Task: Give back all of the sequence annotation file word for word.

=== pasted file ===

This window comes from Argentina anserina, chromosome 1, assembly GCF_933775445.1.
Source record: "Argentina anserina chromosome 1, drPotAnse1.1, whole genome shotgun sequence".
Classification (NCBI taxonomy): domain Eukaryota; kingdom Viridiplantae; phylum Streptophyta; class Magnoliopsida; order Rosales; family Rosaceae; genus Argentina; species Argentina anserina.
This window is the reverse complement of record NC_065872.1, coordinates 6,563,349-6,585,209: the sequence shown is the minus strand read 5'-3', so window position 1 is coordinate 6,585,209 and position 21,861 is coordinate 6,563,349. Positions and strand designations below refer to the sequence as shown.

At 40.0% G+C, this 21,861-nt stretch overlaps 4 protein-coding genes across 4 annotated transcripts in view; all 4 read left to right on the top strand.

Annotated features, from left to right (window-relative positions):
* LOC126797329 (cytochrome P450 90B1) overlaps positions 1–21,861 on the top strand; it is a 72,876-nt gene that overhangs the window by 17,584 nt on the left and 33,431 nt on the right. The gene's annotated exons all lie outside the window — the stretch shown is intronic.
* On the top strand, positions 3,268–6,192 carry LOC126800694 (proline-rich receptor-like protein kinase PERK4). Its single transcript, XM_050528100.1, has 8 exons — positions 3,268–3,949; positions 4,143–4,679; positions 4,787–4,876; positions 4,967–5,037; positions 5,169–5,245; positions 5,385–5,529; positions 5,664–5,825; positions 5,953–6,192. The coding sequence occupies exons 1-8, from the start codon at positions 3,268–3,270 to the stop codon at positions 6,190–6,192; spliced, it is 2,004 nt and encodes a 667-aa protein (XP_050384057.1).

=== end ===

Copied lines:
This window comes from Argentina anserina, chromosome 1, assembly GCF_933775445.1.
Source record: "Argentina anserina chromosome 1, drPotAnse1.1, whole genome shotgun sequence".
Classification (NCBI taxonomy): domain Eukaryota; kingdom Viridiplantae; phylum Streptophyta; class Magnoliopsida; order Rosales; family Rosaceae; genus Argentina; species Argentina anserina.
This window is the reverse complement of record NC_065872.1, coordinates 6,563,349-6,585,209: the sequence shown is the minus strand read 5'-3', so window position 1 is coordinate 6,585,209 and position 21,861 is coordinate 6,563,349. Positions and strand designations below refer to the sequence as shown.

At 40.0% G+C, this 21,861-nt stretch overlaps 4 protein-coding genes across 4 annotated transcripts in view; all 4 read left to right on the top strand.

Annotated features, from left to right (window-relative positions):
* LOC126797329 (cytochrome P450 90B1) overlaps positions 1–21,861 on the top strand; it is a 72,876-nt gene that overhangs the window by 17,584 nt on the left and 33,431 nt on the right. The gene's annotated exons all lie outside the window — the stretch shown is intronic.
* On the top strand, positions 3,268–6,192 carry LOC126800694 (proline-rich receptor-like protein kinase PERK4). Its single transcript, XM_050528100.1, has 8 exons — positions 3,268–3,949; positions 4,143–4,679; positions 4,787–4,876; positions 4,967–5,037; positions 5,169–5,245; positions 5,385–5,529; positions 5,664–5,825; positions 5,953–6,192. The coding sequence occupies exons 1-8, from the start codon at positions 3,268–3,270 to the stop codon at positions 6,190–6,192; spliced, it is 2,004 nt and encodes a 667-aa protein (XP_050384057.1).